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County seizes, auctions home over $400 tax bill

Seven On Your Side
February 17, 2012 8:11:23 PM PST
It was a nightmare scenario for one Dutchess County homeowner. His house sold out from under him all for an unpaid tax bill worth just a few hundred bucks. Was the county justified or is this simply an example of government run amuck?

Dr. Marc Spero's paying for a house he no longer owns.

Last year, Marc says Dutchess County sold his weekend home of 25 years without his knowledge. All because he forgot to pay a three-year-old tax bill charged by his local fire department worth just $416.

"I was just totally stunned," Dr. Spero said, "We owed $416 in fire taxes and they took the house and sold it for $93,500."

Marc says his first warning was an eviction notice posted on his house's front door, giving him just 10 days to vacate.

"We were scared to death and we had no idea what was going on," Dr. Spero said.

Marc says he could be kicked out any day from his prized Bauhaus-inspired house that's been his weekend refuge for almost a quarter century.

"It was love at first sight," Spero said.

He married his bride in the front yard, and taught their daughter to ride a bike out back.

"This house is really a member of my family," Spero said.

Marc's staved off eviction by filing a lawsuit against the new owner and Dutchess County.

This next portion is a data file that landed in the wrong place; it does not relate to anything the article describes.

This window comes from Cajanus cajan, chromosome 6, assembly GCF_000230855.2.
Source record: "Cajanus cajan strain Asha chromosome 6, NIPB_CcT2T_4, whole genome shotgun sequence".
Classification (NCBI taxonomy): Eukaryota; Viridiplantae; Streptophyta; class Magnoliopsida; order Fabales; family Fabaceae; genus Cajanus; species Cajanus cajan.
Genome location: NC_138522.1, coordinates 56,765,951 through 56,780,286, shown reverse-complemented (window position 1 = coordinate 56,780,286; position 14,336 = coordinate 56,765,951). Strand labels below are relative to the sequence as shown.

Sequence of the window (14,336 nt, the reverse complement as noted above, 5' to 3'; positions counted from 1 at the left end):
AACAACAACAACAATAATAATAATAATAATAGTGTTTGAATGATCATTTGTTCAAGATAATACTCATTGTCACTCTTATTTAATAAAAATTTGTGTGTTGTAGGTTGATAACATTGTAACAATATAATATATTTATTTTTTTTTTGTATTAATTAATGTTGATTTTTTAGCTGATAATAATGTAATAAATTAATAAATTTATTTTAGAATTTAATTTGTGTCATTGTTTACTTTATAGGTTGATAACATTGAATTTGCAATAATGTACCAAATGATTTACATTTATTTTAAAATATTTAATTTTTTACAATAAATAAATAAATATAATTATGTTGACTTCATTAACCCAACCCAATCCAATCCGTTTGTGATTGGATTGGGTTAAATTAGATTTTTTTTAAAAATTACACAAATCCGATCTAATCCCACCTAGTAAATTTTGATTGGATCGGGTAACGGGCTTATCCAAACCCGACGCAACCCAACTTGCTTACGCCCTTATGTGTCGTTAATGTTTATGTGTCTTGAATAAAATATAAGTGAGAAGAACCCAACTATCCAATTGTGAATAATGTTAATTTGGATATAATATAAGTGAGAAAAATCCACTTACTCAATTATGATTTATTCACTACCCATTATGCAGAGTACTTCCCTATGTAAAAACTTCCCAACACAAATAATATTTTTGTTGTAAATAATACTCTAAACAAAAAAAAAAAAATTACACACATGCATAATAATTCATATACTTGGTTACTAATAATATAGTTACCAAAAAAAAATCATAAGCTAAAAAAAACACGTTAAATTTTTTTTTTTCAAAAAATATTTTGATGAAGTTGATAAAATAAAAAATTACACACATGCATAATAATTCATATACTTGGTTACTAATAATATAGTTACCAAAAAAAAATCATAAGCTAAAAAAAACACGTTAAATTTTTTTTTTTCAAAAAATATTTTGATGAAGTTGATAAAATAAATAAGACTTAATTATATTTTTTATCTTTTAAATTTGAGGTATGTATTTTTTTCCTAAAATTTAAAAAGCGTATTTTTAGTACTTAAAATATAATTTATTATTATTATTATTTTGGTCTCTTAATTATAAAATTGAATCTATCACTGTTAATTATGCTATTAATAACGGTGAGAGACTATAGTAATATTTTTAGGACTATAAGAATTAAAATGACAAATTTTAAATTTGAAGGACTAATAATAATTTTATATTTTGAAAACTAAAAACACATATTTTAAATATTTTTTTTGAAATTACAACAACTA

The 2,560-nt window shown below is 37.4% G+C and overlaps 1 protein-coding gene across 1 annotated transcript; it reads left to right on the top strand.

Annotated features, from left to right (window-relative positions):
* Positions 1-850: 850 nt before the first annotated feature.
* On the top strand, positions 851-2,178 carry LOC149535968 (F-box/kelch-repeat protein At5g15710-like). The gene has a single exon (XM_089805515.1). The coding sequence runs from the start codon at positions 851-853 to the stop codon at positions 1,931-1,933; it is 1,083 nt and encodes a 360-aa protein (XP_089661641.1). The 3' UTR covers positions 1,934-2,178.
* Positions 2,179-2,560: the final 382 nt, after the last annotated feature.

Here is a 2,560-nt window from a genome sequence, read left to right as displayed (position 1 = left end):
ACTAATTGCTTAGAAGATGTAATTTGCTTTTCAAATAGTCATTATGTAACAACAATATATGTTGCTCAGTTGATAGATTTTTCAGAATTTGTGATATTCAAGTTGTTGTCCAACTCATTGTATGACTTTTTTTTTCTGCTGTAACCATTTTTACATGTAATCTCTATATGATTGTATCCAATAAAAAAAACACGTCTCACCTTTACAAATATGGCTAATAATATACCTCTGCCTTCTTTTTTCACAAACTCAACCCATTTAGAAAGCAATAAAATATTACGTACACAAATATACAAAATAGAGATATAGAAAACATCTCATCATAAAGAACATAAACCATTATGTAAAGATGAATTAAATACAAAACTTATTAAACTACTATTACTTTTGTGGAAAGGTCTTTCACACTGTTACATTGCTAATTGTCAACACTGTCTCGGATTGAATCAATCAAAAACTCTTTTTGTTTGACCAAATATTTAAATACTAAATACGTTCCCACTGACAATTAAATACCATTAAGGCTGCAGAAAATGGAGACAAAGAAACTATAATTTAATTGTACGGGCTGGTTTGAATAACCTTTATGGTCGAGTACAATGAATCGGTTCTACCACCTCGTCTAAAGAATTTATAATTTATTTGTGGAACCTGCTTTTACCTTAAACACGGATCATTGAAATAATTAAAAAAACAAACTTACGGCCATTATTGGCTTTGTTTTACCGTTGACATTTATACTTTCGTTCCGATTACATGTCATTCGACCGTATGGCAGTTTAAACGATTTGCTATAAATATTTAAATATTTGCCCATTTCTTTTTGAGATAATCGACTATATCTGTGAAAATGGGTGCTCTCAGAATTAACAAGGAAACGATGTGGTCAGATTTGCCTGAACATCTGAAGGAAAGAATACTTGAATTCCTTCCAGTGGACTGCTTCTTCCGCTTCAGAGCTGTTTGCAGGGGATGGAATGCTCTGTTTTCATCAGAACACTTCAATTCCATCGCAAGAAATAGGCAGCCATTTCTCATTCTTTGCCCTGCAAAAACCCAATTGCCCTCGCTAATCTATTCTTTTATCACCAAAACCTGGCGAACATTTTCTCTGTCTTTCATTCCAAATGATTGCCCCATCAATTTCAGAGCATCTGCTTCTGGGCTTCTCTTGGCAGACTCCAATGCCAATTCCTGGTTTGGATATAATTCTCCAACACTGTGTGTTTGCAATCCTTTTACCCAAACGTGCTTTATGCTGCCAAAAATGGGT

The new owner had no comment, and the county contends it notified Marc properly of his home's pending auction by posting a sign in front.

But Marc questions whether the sign was even on his land, or instead on an empty lot next door.

"It never even occurred to me. I thought someone had bought the lot next door," Spero said.

The county says it sent out a notice using regular mail, but Spero says he never received it.

The county also said it mailed a dozen certified letters to his house, but since Spero's only there on weekends they were declared undeliverable.

"There was nobody here to sign for the registered letters," Spero said.

Other letters went to his mortgage company, but the county mis-addressed the mailing to Chase Mortgage, sending three letters to Edison, New York, not New Jersey.

"They could've gone to the internet and Google'd Marc Spero and found me in 10 seconds," Spero said.

New Dutchess County Legislator Sue Serino called Spero's story "a tragedy." She's now looking to change the way fire taxes are collected in Hyde Park.

"I hope to never have this happen to anyone again," Serino said.

The process of evicting Dr. Spero and his wife from their home has been stopped because he is challenging the constitutionality of the sale in court, arguing, in part, that there's must be a better way to get someone to pay their taxes than to sell their home.

As for the county, it also said it never knew this was Marc's weekend home. The county says his home is listed in its records as his primary residence.

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